February 17, 2011
HSI Brings Wildlife Handling Workshops to El Salvador
SAN SALVADOR, El Salvador (Feb. 17, 2011) — Humane Society International will run three workshops from Feb. 21-24 about confiscated wildlife handling in conjunction with the U.S Department of State, El Salvador’s agricultural and environmental ministries, and the Convention on International Trade in Endangered Species of Wild Fauna and Flora Management Authority.
The workshops, which will feature HSI’s newly developed Spanish-language animal handling curriculum, will take place in La Union and Chalatenango, El Salvador. Police, customs, INTERPOL and governmental ministries representatives will be trained on the handling of illegally traded wildlife, and will take part in a ‘Training of the Trainers’ session. In total, an estimated 40 El Salvadoran participants including customs inspectors, local non-governmental organizations, and university representatives, will participate.
“Training law enforcement personnel is only the first goal of these workshops, which are also intended to help institutionalize the training curriculum within local organizations so they have real ownership of the material and are able to reproduce the training for other agencies and individuals throughout the country,” said Mike Skuja, director of wildlife development programs for HSI.
These workshops are part of a successful series of training sessions that were held in Costa Rica, Nicaragua and Honduras to improve the ability of law enforcement officers and government officials to effectively implement CITES at a regional level in Central America and the Caribbean. In addition to Guatemala, future workshops are scheduled for El Salvador and the Dominican Republic.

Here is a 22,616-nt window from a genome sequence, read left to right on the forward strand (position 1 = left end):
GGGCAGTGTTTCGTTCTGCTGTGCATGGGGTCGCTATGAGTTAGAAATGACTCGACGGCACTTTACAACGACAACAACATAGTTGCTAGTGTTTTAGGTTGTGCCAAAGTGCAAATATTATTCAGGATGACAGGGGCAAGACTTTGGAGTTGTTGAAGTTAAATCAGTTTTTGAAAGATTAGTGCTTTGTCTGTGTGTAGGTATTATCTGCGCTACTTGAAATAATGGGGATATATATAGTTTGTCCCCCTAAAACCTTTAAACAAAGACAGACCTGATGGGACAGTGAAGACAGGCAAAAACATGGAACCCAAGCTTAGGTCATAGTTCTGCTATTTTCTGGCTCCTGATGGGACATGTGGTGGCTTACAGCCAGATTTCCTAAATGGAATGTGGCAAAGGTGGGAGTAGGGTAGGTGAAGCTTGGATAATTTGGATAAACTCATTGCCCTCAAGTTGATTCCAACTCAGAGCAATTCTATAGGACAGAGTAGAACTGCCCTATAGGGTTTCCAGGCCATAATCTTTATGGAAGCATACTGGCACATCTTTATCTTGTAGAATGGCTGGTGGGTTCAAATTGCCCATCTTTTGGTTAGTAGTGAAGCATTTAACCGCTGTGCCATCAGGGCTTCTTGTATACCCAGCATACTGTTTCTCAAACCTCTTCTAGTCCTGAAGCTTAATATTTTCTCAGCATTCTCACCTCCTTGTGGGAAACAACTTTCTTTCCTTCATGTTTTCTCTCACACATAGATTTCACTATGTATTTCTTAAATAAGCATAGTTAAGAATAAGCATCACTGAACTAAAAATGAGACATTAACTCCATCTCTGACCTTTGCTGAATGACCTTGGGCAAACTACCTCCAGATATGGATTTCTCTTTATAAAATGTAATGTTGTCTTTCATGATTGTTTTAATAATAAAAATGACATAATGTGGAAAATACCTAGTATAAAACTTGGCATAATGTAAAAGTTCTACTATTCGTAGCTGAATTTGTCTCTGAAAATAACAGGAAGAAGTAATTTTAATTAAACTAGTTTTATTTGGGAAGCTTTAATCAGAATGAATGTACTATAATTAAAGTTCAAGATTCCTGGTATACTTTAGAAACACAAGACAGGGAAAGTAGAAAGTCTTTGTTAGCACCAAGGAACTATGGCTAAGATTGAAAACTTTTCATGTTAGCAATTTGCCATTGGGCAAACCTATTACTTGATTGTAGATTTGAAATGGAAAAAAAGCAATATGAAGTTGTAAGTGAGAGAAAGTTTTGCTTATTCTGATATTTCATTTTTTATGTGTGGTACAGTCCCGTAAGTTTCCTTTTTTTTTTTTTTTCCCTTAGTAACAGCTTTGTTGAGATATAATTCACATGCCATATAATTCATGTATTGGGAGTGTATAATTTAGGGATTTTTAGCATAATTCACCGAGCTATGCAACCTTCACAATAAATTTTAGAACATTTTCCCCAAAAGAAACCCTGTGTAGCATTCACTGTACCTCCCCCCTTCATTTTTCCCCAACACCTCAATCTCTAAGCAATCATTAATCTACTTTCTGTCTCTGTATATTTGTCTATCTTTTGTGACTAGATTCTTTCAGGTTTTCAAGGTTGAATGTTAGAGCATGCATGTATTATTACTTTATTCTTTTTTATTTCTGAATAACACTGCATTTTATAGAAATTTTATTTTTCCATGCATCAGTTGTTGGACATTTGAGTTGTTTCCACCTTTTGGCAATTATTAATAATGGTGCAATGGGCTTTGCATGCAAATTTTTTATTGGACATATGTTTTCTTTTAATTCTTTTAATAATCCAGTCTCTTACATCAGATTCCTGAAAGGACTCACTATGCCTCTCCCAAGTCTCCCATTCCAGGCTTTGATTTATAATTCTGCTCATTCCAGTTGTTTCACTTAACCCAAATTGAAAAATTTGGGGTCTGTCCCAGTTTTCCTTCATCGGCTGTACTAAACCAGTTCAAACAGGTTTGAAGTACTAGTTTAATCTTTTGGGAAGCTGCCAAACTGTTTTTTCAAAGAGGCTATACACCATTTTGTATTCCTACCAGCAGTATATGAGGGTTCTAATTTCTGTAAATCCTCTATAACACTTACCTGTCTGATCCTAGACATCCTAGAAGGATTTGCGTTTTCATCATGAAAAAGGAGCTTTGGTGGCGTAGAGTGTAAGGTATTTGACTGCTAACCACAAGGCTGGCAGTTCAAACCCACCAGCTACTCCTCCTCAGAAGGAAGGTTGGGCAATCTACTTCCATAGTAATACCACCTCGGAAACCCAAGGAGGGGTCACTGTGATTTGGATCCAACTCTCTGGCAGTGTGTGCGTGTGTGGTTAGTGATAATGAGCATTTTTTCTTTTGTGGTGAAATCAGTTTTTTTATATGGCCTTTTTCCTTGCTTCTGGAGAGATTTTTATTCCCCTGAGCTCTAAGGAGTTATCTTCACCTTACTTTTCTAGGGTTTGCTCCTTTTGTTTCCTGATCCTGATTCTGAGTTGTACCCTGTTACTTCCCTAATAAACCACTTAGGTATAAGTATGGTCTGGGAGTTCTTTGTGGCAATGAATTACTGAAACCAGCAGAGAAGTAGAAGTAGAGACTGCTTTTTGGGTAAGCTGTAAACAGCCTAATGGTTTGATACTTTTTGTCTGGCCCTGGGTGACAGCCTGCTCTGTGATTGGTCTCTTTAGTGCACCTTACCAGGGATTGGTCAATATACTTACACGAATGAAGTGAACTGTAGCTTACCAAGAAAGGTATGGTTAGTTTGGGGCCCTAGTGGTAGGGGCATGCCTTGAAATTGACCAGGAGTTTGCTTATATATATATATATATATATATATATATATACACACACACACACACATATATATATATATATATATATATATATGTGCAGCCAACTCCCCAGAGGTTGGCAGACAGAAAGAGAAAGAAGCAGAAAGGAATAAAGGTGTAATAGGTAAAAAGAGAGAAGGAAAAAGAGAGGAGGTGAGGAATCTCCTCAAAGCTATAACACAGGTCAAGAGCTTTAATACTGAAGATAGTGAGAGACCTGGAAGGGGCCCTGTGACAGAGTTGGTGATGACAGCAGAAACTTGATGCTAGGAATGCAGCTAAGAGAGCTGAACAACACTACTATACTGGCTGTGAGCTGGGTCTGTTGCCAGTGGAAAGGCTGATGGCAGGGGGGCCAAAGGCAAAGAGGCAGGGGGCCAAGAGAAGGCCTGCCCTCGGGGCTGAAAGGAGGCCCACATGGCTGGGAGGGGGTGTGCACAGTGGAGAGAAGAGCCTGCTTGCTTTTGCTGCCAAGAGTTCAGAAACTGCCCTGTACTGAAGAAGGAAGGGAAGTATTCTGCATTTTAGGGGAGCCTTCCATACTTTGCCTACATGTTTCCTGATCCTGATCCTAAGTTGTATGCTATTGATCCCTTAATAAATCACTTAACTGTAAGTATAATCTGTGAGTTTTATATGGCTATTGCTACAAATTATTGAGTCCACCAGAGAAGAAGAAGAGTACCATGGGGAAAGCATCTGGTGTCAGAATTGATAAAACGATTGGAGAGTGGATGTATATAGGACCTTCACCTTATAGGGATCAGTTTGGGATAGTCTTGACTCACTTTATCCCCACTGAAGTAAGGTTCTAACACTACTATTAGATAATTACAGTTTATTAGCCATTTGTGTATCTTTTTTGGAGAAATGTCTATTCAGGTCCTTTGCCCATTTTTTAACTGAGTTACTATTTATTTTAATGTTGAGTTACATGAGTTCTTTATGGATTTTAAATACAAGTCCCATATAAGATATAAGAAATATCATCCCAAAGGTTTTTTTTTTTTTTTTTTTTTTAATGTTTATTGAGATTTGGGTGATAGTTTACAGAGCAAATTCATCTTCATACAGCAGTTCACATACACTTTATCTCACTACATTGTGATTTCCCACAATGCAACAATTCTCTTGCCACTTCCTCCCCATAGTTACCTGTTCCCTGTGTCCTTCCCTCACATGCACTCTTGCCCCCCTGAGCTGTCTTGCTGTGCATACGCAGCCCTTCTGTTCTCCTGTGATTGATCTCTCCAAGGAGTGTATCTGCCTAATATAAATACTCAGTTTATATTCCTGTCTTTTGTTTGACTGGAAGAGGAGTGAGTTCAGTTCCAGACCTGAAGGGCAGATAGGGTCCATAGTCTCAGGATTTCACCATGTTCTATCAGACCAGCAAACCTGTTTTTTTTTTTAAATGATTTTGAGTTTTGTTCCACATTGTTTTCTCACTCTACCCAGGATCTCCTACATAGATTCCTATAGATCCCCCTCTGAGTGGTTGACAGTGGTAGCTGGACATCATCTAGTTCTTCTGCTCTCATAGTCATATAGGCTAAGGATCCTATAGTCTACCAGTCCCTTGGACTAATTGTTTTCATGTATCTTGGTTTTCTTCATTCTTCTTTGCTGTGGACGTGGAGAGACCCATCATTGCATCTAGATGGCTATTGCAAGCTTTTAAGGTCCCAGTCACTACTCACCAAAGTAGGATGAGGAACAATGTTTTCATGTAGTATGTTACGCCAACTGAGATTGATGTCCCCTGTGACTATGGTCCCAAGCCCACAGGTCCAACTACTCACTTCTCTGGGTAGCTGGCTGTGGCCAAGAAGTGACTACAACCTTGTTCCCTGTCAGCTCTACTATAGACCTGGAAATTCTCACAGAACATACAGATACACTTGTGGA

- These workshops are part of a series successfully held in Costa Rica, Guatemala, Honduras, and Nicaragua. The program is expected to conclude with one further workshop scheduled for the Dominican Republic at the end of March.
- Ever since it entered into force in 1975, CITES has been the only international agreement that regulates international trade in wild species.
- To date, 175 nations (“Parties”) have signed and ratified the CITES treaty. El Salvador became a party to CITES in 1987.
- The illegal trade in wildlife is estimated to be more than $10 billion annually, surpassed only by the illegal trade in drugs and arms.
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Humane Society International and its partner organizations together constitute one of the world's largest animal protection organizations — backed by 11 million people. For nearly 20 years, HSI has been fighting for the protection of all animals through advocacy, education, and hands-on programs. Celebrating animals and confronting cruelty worldwide — On the Web at hsi.org.